Hi, I'm Craig and this is Crash Course Government and Politics and today we're going to get down and dirty wallowing in the mud that is Congress. Okay, maybe that's a little unfair, but the workings of Congress are kind of arcane or byzantine or maybe let's just say extremely complex and confusing, like me, or Game of Thrones without the nudity. Some of the nudity, maybe. However, Congress is the most important branch, so it would probably behoove most Americans to know how it works. I'm going to try to explain. Be prepared to be behooved. Both the House of Representatives and the Senate are divided up into committees in order to make them more efficient. The committees you hear about most are the standing committees, which are relatively permanent and handle the day-to-day business of Congress. The House has 19 standing committees and the Senate 16. Congressmen and Senators serve on multiple committees. Each committee has a chairperson, or chair, who is the one who usually gets mentioned in the press, which is why you would know the name of the chair of the House Ways and Means Committee. Tell us in the comments if you do know, or tell us if you are on the committee, or just say hi. Congress creates special or select committees to deal with particular issues that are beyond the jurisdiction of standing committees. Some of them are temporary and some, like the Senate Select Committee on Intelligence, are permanent. Some of them have only an advisory function which means they can't write laws. The Select Committee on Energy Independence and Global Warming has only advisory authority which tells you pretty much all you need to know about Congress and climate change. There are joint committees made up of members of both houses. Most of them are standing committees and they don't do a lot although the joint Committee on the Library oversees the Library of Congress, without which we would not be able to use a lot of these pictures. Like that one, and that one, and ooh that one's my favorite. Other committees are conference committees, which are created to reconcile a bill when the House and Senate write different versions of it, but I'll talk about those later when we try to figure out how a bill becomes a law. So why does Congress have so many committees? The main reason is that it's more efficient to write legislation in a smaller group rather than a larger one. Congressional committees also allow Congressmen to develop expertise on certain topics. So a Congressperson from Iowa can get on an agriculture committee because that is an issue he presumably knows something about if he pays attention to his constituents. Or a Congressperson from Oklahoma could be on the Regulation of Wind Rolling Down the Plain Committee. Committees allow members of Congress to follows their own interests, so someone passionate about national defense can try to get on the armed services committee. Probably more important, serving on a committee is something that a Congressperson can claim credit for and use to build up his or her brand when it comes time for reelection. Congress also has committees for historical reasons. Congress is pretty tradish, which is what you say when you don't have time to say traditional. Anyway, it doesn't see much need to change a system that has worked, for the most part, since 1825. That doesn't mean that Congress hasn't tried to tweak the system. Let's talk about how committees actually work in the Thought Bubble. Any member of Congress can propose a bill, this is called proposal power, but it has to go to a committee first. Then to get to the rest of the House or Senate it has to be reported out of committee. The chair determines the agenda by choosing which issues get considered. In the House the Speaker refers bills to particular committees, but the committee chair has some discretion over whether or not to act on the bills. This power to control what ideas do or do not become bills is what political scientists call "Gatekeeping Authority", and it's a remarkably important power that we rarely ever think about, largely because when a bill doesn't make it on to the agenda, there's not much to write or talk about. The committee chairs also manage the actual process of writing a bill, which is called mark-up, and the vote on the bill in the committee itself. If a bill doesn't receive a majority of votes in the committee, it won't be reported out to the full House or Senate. In this case we say the bill "died in committee" and we have a small funeral on the National Mall. Nah we just put it in the shredder. Anyway, committee voting is kind of an efficient practice. If a bill can't command a majority in a small committee it doesn't have much chance in the floor of either house. Committees can kill bills by just not voting on them, but it is possible in the House to force them to vote by filing a discharge petition - this almost never happens. Gatekeeping Authority is Congress's most important power, but it also has oversight power, which is an after-the-fact authority to check up on how law is being implemented. Committees exercise oversight by assigning staff to scrutinize a particular law or policy and by holding hearings. Holding hearings is an excellent way to take a position on a particular issue. Thanks Thought Bubble. So those are the basics of how committees work, but I promised you we'd go beyond the basics, so here we go into the Realm of Congressional History. Since Congress started using committees they have made a number of changes, but the ones that have bent the Congress into its current shape occurred under the speakership of Newt Gingrich in 1994. Overall Gingrich increased the power of the Speaker, who was already pretty powerful. The number of subcommittees was reduced, and seniority rules in appointing chairs were changed. Before Gingrich or "BG" the chair of a committee was usually the longest serving member of the majority party, which for most of the 20th century was the Democrats. AG Congress, or Anno Gingrichy Congress, holds votes to choose the chairs. The Speaker has a lot of influence over who gets chosen on these votes, which happen more regularly because the Republicans also impose term limits on the committee chairs. Being able to offer chairmanships to loyal party members gives the Speaker a lot more influence over the committees themselves. The Speaker also increased his, or her - this is the first time we can say that, thanks Nancy Pelosi - power to refer bills to committee and act as gatekeeper. Gingrich also made changes to congressional staffing. But before we discuss the changes, let's spend a minute or two looking at Congressional staff in general. There are two types of congressional staff, the Staff Assistants that each Congressperson or Senator has to help her or him with the actual job of being a legislator, and the Staff Agencies that work for Congress as a whole. The staff of a Congressperson is incredibly important. Some staffers' job is to research and write legislation while others do case work, like responding to constituents' requests. Some staffers perform personal functions, like keeping track of a Congressperson's calendar, or most importantly making coffee - can we get a staffer in here? As Congresspeople spend more and more time raising money, more and more of the actual legislative work is done by staff. In addition to the individual staffers, Congress as a whole has specialized staff agencies that are supposed to be more independent. You may have heard of these agencies, or at least some of them. The Congressional Research Service is supposed to perform unbiased factual research for Congresspeople and their staff to help them in the process of writing the actual bills. The Government Accountability Office is a branch of Congress that can investigate the finances and administration of any government administrative office. The Congressional Budget Office assesses the likely costs and impact of legislation. When the CBO looks at the cost of a particular bill it's called "scoring the bill." The Congressional reforms after 1994 generally increased the number of individual staff and reduced the staff of the staff agencies. This means that more legislation comes out of the offices of individual Congresspeople. The last feature of Congress that I'm going to mention, briefly because their actual function and importance is nebulous, is the caucus system. These are caucuses in Congress, so don't confuse them with the caucuses that some states use to choose candidates for office, like the ones in Iowa. Caucuses are semi-formal groups of Congresspeople organized around particular identities or interests. Semi-formal in this case doesn't mean that they wear suits and ties, it means that they don't have official function in the legislative process. But you know what? Class it up a little - just try to look nice. The Congressional Black Caucus is made up of the African American members of the legislature. The Republican Study Group is the conservative caucus that meets to discuss conservative issues and develop legislative strategies. Since 2010 there is also a Tea Party caucus in Congress. There are also caucuses for very specific interests like the Bike Caucus that focuses on cycling. There should also be a Beard Caucus, shouldn't there? Is there a Beard Caucus Stan? No? What about an eagle punching caucus? The purpose of these caucuses is for like minded people to gather and discuss ideas. The caucuses can help members of Congress coordinate their efforts and also provide leadership opportunities for individual Congresspeople outside of the more formal structures of committees. There are a lot of terms and details to remember, but here's the big thing to take away: caucuses, congressional staff, and especially committees, all exist to make the process of lawmaking more efficient. In particular, committees and staff allow individual legislators to develop expertise; this is the theory anyway. Yes it's a theory. Committees also serve a political function of helping Congresspeople build an identity for voters that should help them get elected. In some ways this is just as important in the role in the process of making actual legislation. When Congress doesn't pass many laws, committee membership, or better yet, being a committee chair is one of the only ways that a Congressperson can distinguish him or herself. At least it gives you something more to learn about incumbents when you're making your voting choices. Thanks for watching. I'll see you next week. Crash Course is produced in association with PBS Digital Studios. Support for Crash Course US Government comes from Voqal. Voqal supports nonprofits that use technology and media to advance social equity. Learn more about their mission and initiatives at Crash Course is made with all of these lovely people. Thanks for watching. Staffer! Coffee! Please. Thank you.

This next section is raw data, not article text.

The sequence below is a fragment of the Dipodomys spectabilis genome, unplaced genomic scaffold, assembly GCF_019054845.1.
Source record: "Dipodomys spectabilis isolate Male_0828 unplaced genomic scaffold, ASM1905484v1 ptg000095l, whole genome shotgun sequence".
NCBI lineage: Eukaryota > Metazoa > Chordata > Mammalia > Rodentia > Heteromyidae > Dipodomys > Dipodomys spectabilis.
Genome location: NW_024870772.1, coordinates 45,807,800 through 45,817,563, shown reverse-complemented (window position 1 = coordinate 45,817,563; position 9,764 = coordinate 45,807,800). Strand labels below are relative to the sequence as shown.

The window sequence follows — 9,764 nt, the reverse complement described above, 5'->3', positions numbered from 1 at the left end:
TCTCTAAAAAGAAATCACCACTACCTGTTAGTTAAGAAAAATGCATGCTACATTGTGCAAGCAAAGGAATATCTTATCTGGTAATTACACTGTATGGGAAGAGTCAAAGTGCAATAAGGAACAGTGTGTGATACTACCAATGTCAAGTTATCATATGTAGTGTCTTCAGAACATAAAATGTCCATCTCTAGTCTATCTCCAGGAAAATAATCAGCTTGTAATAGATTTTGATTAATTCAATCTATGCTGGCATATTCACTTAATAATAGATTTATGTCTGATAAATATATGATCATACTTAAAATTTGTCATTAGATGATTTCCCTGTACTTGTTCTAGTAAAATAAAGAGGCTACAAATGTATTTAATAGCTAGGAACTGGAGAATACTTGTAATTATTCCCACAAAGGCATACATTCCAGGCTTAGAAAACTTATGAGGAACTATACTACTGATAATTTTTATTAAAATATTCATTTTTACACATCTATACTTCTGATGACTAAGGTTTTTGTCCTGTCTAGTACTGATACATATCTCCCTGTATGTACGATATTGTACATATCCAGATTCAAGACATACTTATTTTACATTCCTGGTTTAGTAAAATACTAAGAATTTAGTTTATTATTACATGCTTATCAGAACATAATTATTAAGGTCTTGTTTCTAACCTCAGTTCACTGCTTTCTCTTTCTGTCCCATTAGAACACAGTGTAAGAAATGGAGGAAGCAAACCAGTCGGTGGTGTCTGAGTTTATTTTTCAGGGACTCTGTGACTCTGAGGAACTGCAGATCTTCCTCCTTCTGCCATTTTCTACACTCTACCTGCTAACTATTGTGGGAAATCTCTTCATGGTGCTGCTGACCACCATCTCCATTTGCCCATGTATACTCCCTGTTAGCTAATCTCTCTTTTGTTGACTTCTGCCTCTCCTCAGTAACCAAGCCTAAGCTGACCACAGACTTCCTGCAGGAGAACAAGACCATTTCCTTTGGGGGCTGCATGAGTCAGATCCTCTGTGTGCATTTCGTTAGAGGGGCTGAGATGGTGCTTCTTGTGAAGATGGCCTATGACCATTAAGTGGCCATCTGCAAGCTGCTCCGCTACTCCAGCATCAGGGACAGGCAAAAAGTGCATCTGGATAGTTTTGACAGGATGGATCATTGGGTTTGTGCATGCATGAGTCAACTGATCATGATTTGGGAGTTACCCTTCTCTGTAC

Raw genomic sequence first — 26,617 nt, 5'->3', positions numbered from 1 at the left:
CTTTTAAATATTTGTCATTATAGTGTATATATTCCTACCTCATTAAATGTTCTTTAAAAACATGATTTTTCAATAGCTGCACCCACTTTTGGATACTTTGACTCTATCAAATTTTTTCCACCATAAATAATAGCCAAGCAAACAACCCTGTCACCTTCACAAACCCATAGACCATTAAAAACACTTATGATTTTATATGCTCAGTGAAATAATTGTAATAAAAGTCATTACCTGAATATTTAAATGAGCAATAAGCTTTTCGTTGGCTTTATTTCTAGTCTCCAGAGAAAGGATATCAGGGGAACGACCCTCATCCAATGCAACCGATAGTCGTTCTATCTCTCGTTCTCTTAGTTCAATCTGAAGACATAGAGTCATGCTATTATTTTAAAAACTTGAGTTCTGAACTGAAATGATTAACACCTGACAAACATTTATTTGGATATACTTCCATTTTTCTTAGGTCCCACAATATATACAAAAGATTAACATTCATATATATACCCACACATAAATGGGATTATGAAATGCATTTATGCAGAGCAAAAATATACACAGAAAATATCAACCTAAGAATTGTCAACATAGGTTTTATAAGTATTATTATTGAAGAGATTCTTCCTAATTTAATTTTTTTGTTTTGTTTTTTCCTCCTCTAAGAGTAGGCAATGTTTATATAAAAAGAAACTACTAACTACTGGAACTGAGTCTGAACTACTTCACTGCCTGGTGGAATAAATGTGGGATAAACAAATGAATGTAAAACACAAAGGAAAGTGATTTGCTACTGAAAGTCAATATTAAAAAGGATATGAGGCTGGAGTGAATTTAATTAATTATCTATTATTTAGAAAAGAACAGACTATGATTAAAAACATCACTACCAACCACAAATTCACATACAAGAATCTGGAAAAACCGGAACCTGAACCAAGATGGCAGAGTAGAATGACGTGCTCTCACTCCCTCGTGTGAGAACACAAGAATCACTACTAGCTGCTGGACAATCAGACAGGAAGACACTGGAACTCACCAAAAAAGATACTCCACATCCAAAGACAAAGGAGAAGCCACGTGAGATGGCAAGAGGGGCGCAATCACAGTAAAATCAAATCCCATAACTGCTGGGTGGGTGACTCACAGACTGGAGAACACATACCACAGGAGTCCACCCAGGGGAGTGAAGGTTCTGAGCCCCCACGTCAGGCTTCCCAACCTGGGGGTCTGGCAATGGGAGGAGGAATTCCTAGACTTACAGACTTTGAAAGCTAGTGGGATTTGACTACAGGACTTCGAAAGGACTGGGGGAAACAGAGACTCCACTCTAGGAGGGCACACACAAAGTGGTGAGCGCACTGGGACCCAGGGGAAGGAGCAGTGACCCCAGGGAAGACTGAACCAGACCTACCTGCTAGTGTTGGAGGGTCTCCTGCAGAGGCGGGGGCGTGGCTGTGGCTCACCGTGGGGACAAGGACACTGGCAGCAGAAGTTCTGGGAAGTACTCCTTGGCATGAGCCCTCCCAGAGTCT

Standing committees